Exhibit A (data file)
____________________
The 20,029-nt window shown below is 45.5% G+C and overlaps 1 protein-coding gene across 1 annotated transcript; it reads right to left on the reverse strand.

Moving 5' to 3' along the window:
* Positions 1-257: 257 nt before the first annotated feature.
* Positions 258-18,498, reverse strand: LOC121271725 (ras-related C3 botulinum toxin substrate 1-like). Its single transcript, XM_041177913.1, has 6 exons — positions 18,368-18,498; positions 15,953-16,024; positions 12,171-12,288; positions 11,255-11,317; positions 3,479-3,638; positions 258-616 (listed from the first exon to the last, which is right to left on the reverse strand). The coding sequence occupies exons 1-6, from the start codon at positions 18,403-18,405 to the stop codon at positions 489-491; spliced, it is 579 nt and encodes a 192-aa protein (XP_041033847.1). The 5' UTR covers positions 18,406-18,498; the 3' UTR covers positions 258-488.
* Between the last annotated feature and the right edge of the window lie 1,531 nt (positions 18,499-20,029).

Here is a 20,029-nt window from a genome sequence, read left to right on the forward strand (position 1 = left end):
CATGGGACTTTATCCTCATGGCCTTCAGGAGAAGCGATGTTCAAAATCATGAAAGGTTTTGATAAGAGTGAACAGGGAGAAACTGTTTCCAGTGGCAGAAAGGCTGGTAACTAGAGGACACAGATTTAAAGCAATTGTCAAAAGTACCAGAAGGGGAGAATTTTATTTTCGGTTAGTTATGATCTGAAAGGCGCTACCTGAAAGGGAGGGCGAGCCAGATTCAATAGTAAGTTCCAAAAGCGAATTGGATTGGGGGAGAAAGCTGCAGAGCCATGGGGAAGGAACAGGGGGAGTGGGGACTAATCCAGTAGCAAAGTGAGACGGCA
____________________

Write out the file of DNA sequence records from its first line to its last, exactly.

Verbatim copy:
The 20,029-nt window shown below is 45.5% G+C and overlaps 1 protein-coding gene across 1 annotated transcript; it reads right to left on the reverse strand.

Moving 5' to 3' along the window:
* Positions 1-257: 257 nt before the first annotated feature.
* Positions 258-18,498, reverse strand: LOC121271725 (ras-related C3 botulinum toxin substrate 1-like). Its single transcript, XM_041177913.1, has 6 exons — positions 18,368-18,498; positions 15,953-16,024; positions 12,171-12,288; positions 11,255-11,317; positions 3,479-3,638; positions 258-616 (listed from the first exon to the last, which is right to left on the reverse strand). The coding sequence occupies exons 1-6, from the start codon at positions 18,403-18,405 to the stop codon at positions 489-491; spliced, it is 579 nt and encodes a 192-aa protein (XP_041033847.1). The 5' UTR covers positions 18,406-18,498; the 3' UTR covers positions 258-488.
* Between the last annotated feature and the right edge of the window lie 1,531 nt (positions 18,499-20,029).

Here is a 20,029-nt window from a genome sequence, read left to right on the forward strand (position 1 = left end):
CATGGGACTTTATCCTCATGGCCTTCAGGAGAAGCGATGTTCAAAATCATGAAAGGTTTTGATAAGAGTGAACAGGGAGAAACTGTTTCCAGTGGCAGAAAGGCTGGTAACTAGAGGACACAGATTTAAAGCAATTGTCAAAAGTACCAGAAGGGGAGAATTTTATTTTCGGTTAGTTATGATCTGAAAGGCGCTACCTGAAAGGGAGGGCGAGCCAGATTCAATAGTAAGTTCCAAAAGCGAATTGGATTGGGGGAGAAAGCTGCAGAGCCATGGGGAAGGAACAGGGGGAGTGGGGACTAATCCAGTAGCAAAGTGAGACGGCA